The Importance of Diet for Cardiovascular Support in Dogs
Heart disease is almost as common in dogs as it is in humans. Approximately 10% of dogs suffer from some form of heart disease and, as with humans, the likelihood of it increases as our dogs age with dogs over the age of 9 twice as likely to suffer from heart disease.
There’s no single cause of heart disease in dogs. Aging, obesity, breed, and nutrition can all play a role. Heart valve problems, a particular heart health issue, are the most common issue and typically affect small breed dogs that are 5 years or older.
No matter what heart condition your dog has, it’s important to spot the signs early. Since 95% of heart conditions in dogs come on as they age, it’s easier to manage any heart condition if it is diagnosed shortly after it develops. For this reason it is important that simple heart checks are part of routine check-ups by your dog’s vet.
The type of cardiovascular disease suffered by humans and dogs are generally different.
The most prevalent human heart condition is coronary artery disease (CAD), which involves plaque build-up in the arteries (atherosclerosis) that are responsible for bringing blood to the heart. As the layers of plaque grow and harden, less blood flows to the heart.
Coronary artery disease is extremely rare in dogs, so much so that it is not considered a health factor in dogs.
Dogs however are most likely to suffer from one of two forms of heart disease – valve disease or heart muscle disease.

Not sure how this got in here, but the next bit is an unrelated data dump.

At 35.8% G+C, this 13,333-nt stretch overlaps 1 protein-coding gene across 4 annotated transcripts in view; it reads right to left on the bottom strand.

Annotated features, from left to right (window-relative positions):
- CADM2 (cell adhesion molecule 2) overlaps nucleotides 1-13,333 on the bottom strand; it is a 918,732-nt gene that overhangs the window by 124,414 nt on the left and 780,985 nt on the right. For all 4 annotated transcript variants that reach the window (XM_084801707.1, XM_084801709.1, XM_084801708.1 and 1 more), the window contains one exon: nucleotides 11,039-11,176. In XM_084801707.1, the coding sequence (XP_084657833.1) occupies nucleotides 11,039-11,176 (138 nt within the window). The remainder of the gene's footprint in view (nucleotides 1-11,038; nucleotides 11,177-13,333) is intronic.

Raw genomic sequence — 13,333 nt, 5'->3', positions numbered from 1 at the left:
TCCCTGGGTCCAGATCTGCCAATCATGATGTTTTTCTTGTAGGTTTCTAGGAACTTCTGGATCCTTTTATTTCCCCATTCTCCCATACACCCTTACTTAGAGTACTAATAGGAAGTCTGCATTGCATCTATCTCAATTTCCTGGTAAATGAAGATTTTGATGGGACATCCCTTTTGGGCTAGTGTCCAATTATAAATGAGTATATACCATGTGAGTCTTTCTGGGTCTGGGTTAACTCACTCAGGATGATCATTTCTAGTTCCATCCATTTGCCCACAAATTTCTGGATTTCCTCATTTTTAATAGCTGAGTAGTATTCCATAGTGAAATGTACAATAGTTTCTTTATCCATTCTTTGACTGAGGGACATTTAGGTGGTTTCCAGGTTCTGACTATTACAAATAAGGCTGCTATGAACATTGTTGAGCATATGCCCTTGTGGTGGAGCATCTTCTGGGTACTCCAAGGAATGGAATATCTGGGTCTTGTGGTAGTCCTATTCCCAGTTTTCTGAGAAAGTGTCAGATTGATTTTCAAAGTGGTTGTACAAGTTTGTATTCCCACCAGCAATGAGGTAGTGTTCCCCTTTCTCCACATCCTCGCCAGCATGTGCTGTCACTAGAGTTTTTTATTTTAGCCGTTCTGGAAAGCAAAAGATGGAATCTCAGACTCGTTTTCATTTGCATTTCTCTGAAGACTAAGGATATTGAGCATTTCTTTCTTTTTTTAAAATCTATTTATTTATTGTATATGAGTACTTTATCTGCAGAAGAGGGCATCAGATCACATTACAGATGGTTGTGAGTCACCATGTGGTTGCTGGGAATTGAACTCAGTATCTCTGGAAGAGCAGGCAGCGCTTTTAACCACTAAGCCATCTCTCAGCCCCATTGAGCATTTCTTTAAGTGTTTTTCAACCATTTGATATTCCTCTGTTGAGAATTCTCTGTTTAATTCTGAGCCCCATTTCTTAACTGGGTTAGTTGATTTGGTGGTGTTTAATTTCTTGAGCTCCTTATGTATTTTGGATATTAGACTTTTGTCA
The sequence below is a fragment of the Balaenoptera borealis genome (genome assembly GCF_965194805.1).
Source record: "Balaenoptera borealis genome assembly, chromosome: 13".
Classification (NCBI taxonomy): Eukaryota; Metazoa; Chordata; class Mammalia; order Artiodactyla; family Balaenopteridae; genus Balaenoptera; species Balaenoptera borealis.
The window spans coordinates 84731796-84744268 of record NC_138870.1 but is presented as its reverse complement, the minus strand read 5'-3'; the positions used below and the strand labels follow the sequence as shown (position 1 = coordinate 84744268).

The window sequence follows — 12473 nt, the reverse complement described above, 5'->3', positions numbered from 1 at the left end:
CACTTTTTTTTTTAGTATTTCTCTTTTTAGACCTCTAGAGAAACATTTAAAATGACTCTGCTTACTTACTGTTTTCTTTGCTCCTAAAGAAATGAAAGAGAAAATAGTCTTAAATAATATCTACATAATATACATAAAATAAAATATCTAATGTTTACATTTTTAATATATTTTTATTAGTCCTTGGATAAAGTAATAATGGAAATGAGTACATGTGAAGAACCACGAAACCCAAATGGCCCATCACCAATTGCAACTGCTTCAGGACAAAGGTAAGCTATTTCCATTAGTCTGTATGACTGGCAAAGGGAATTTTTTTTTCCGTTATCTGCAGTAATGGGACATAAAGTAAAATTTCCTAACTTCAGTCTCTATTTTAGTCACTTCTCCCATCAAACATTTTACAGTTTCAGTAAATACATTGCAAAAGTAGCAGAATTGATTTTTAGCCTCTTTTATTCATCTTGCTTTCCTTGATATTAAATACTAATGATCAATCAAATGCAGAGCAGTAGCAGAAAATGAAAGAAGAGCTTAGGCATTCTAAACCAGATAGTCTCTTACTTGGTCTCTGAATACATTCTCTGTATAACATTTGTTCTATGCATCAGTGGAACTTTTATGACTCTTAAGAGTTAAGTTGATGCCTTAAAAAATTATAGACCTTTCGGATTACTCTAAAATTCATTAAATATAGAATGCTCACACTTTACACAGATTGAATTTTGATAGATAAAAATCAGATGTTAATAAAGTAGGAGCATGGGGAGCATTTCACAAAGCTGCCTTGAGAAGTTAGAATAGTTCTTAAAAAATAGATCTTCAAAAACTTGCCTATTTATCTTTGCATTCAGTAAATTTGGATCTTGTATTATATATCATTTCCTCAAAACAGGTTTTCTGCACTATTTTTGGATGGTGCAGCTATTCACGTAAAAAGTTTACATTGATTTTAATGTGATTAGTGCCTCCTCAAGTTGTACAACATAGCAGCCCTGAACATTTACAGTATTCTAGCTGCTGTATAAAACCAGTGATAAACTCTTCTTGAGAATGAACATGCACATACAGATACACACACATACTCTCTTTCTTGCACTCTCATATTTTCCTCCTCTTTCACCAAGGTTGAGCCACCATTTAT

Of the two, the most common form (approximately 80-85% of all heart disease) is a valvular disease, mitral valve disease, a condition male dogs are 1.5 times more likely to be affected by. If the mitral valve ‘wears’ blood destined for the dog’s heart leaks usually causing a heart murmur – this murmur can usually be picked up by a vet using a stethoscope during an examination.
Mitral valve disease (MVD) is associated with alterations in energy metabolism, oxidative stress and inflammation.
Dogs most at risk of valvular disease are small- to medium-size dogs, less than 20 kg. The most susceptible breeds are Cavalier King Charles Spaniels, Poodles, Schnauzers, Chihuahuas, and Fox Terriers.
Common symptoms of MVD include:
- A heart murmur (detected by your vet)
- Coughing particularly after lying down or sleeping and often worse at night
- Low energy and slowing down on walks
- Breathing more quickly than usual as well as breathlessness and excessive panting
- Unexplained weight loss
- Collapsing or fainting
The good news is there are steps we can take to reduce the risks of our dogs being affected by the most common canine heart condition, valvular disease. As with us nutrition, weight management and exercise play a significant role in reducing this risk.
Nutrition is a key area for intervention in dogs diagnosed with mitral valve disease.